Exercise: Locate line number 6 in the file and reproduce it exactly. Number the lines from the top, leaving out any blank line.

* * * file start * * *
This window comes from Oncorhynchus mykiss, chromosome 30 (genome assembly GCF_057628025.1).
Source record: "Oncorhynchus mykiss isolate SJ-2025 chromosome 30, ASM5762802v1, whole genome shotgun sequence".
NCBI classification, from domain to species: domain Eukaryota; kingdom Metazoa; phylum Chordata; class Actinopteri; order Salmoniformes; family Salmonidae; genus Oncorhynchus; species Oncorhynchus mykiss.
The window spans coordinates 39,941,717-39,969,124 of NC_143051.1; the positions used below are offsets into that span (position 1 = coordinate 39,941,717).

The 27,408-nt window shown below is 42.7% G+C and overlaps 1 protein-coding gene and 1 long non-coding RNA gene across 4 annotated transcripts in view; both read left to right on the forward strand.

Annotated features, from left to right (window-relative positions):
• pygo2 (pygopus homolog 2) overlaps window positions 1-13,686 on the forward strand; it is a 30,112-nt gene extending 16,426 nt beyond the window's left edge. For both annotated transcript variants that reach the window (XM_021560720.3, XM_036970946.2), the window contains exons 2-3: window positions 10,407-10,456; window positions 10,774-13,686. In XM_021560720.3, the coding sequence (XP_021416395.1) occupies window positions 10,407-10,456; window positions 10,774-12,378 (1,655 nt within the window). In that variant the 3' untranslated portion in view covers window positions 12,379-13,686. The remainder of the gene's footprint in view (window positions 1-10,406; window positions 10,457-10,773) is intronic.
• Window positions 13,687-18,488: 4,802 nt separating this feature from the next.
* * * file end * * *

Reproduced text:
Annotated features, from left to right (window-relative positions):